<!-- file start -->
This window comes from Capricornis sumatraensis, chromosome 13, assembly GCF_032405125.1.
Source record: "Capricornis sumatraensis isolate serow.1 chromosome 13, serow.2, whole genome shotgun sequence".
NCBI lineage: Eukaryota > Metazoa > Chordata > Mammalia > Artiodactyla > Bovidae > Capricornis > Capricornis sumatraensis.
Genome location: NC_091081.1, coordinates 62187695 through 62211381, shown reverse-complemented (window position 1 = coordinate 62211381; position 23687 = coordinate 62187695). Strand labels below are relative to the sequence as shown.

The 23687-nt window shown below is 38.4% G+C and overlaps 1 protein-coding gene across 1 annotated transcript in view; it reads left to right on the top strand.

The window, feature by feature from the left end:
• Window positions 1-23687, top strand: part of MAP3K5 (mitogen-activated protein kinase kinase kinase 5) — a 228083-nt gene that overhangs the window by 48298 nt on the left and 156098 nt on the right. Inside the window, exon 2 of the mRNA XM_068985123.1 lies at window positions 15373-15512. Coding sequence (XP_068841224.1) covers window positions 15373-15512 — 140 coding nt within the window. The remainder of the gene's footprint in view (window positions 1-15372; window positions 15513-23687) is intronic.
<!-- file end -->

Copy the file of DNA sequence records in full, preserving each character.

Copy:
This window comes from Capricornis sumatraensis, chromosome 13, assembly GCF_032405125.1.
Source record: "Capricornis sumatraensis isolate serow.1 chromosome 13, serow.2, whole genome shotgun sequence".
NCBI lineage: Eukaryota > Metazoa > Chordata > Mammalia > Artiodactyla > Bovidae > Capricornis > Capricornis sumatraensis.
Genome location: NC_091081.1, coordinates 62187695 through 62211381, shown reverse-complemented (window position 1 = coordinate 62211381; position 23687 = coordinate 62187695). Strand labels below are relative to the sequence as shown.

The 23687-nt window shown below is 38.4% G+C and overlaps 1 protein-coding gene across 1 annotated transcript in view; it reads left to right on the top strand.

The window, feature by feature from the left end:
• Window positions 1-23687, top strand: part of MAP3K5 (mitogen-activated protein kinase kinase kinase 5) — a 228083-nt gene that overhangs the window by 48298 nt on the left and 156098 nt on the right. Inside the window, exon 2 of the mRNA XM_068985123.1 lies at window positions 15373-15512. Coding sequence (XP_068841224.1) covers window positions 15373-15512 — 140 coding nt within the window. The remainder of the gene's footprint in view (window positions 1-15372; window positions 15513-23687) is intronic.